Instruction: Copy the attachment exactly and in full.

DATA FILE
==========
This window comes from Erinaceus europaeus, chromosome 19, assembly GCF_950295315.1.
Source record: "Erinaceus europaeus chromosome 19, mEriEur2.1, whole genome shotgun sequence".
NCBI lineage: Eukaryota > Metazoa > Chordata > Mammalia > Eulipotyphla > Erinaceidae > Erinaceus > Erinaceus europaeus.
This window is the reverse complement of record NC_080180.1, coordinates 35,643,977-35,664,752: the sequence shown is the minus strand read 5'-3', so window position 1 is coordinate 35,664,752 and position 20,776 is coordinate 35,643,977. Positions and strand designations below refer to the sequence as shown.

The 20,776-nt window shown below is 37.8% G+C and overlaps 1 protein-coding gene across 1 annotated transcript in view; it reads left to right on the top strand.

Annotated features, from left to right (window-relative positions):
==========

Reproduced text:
This window comes from Erinaceus europaeus, chromosome 19, assembly GCF_950295315.1.
Source record: "Erinaceus europaeus chromosome 19, mEriEur2.1, whole genome shotgun sequence".
NCBI lineage: Eukaryota > Metazoa > Chordata > Mammalia > Eulipotyphla > Erinaceidae > Erinaceus > Erinaceus europaeus.
This window is the reverse complement of record NC_080180.1, coordinates 35,643,977-35,664,752: the sequence shown is the minus strand read 5'-3', so window position 1 is coordinate 35,664,752 and position 20,776 is coordinate 35,643,977. Positions and strand designations below refer to the sequence as shown.

The 20,776-nt window shown below is 37.8% G+C and overlaps 1 protein-coding gene across 1 annotated transcript in view; it reads left to right on the top strand.

Annotated features, from left to right (window-relative positions):